2021 US Open: What to watch on Wednesday

how to see: on ESPN from noon to 6 p.m. Eastern Time; 7 to 11 p.m. on ESPN2; and streaming on the ESPN app. 11 a.m. to 11 p.m. on TSN in Canada; and streaming on TSN.ca and the TSN App.

Due to the number of matches that are cycled through the court, the timing of individual matchups is estimated and can fluctuate depending on the completion of the first game. All times are eastern.

Louis Armstrong Stadium | 11 am

Two-time major champion Garbine Muguruza has never progressed past the 16th round at the US Open. After a pair of tiebreakers secured his first-round victory, he would have expected the road ahead to be easy. But Andrea Petkovic has beaten Muguruza in each of his three meetings on the tour. With Muguruza last meeting in 2016 before Muguruza’s Grand Slam tournament title, Muguruza will look to overcome any mental barriers and carry on Petkovic’s aggressive playing style.

Court 5 | at 2 pm

12th seed Felix Auger-Aliassim defeated qualifier Evgeny Donskoy in the first round, but needed four sets with three tiebreakers to secure entry to the second round, where he will face another qualifier.

Bernabé Zapata Miralles defeated Feliciano López in five sets to secure his first main draw win in a major championship. After Miralles has clinched three Challenger-level titles within the past year, the win will propel him into the top 100 after the men’s rankings are recalculated next week.

Arthur Ashe Stadium | at 7 pm

21st seed Coco Gauff beat Magda Lynette to win three sets on Monday night after coming back from a break and a set. 2017 US Open women’s singles champion Sloane Stephens also needed three sets to reach the second round, defeating Madison Keys, whom she also defeated in the 2017 final. The two Americans will meet for the first time: Stephens will be expected to dominate Gauff with powerful groundstrokes before the 17-year-old can adjust to the counterpunching rhythm.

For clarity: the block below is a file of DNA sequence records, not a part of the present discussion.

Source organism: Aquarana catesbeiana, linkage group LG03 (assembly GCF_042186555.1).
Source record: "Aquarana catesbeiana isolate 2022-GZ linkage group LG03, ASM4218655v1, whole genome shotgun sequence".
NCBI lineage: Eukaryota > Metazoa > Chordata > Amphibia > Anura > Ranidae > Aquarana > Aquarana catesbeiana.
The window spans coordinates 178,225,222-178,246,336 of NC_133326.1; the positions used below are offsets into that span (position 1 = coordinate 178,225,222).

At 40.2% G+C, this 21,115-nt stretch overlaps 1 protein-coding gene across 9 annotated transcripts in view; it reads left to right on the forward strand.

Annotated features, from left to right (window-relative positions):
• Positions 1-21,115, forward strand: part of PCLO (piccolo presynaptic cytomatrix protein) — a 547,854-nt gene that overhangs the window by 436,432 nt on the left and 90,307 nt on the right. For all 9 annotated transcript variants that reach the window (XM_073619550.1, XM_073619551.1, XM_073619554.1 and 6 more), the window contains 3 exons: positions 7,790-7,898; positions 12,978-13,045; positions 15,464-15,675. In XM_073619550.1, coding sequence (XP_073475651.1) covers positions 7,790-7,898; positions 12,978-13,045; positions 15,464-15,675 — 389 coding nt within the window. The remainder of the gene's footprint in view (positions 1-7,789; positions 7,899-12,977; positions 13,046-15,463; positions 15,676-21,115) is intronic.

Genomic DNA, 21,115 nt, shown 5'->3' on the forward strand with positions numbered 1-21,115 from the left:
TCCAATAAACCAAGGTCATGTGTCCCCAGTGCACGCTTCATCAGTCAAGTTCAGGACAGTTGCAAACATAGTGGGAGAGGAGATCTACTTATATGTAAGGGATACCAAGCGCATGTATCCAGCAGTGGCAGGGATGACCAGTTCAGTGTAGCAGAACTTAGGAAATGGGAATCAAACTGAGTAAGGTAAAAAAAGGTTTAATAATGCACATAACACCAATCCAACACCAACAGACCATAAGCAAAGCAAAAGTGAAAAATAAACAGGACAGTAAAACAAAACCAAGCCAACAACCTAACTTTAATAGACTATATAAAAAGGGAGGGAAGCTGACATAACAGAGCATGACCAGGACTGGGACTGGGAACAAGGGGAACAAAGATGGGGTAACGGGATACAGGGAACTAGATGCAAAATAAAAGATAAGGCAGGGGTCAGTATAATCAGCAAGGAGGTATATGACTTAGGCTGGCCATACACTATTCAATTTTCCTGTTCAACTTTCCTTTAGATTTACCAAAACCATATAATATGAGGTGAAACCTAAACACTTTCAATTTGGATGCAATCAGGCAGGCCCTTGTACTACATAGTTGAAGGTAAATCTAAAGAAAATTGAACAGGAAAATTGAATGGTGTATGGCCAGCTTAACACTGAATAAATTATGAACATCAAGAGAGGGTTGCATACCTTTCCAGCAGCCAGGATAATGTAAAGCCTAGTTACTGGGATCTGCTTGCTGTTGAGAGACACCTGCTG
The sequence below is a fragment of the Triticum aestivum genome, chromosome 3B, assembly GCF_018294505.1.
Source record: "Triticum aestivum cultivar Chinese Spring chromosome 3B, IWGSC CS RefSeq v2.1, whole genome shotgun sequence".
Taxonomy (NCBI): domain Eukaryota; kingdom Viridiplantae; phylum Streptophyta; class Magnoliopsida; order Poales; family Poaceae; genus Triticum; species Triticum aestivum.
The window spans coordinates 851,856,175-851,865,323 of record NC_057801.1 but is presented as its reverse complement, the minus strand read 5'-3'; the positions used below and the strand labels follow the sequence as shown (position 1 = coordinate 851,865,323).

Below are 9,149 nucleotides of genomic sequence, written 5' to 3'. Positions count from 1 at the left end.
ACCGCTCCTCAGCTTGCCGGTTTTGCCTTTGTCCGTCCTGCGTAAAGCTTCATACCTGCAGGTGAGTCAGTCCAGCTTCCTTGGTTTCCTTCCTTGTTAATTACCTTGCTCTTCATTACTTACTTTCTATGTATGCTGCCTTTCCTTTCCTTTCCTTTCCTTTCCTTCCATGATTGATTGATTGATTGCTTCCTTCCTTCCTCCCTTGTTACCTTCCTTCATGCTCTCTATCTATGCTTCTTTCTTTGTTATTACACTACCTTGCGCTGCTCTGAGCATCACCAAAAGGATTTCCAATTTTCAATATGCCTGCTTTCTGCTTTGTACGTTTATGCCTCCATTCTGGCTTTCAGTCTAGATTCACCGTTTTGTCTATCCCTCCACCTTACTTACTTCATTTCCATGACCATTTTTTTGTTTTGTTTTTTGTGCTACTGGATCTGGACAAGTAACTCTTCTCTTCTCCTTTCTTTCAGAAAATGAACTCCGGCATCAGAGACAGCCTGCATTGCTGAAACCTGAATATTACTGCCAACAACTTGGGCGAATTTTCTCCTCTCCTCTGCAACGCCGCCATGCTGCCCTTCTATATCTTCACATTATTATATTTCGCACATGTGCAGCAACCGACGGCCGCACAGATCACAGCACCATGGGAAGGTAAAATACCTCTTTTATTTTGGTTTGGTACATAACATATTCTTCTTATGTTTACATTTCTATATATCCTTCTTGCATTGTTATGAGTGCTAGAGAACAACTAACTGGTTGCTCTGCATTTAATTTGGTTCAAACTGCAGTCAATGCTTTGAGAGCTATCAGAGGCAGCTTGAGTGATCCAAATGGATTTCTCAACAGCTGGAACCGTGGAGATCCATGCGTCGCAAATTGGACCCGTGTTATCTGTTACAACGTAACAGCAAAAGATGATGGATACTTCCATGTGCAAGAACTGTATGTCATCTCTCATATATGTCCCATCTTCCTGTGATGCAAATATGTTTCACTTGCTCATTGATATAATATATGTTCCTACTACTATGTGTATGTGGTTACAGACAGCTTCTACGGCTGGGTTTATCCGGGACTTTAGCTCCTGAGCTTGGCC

Louis Armstrong Stadium | at 7 pm

Kevin Anderson and Diego Schwartzman will provide a study into the contrasts in their fourth meeting on the tour. Schwartzman, 5 feet 7 inches, is a foot shorter than Anderson, who is 6-8, and his height defines his style of play. Anderson has a powerful serve and volley game, which allows him to enter the court with ease. Schwartzman is more defensive, using his movement and excellent positional sense to outrun opponents, even when they limit their positions.

Court 9 | 11 am

Philipp Kollschreiber and Pablo Andozer are veterans of the men’s tour. Each made its debut in the early 2000s. Each feels most comfortable at the baseline, taking out points and exhausting their opponent. For the casual fan, watching them can be a demonstration of how much effort a best-of-five-set match can take from a player. For junior athletes, it can be a lesson in patience and consistency.

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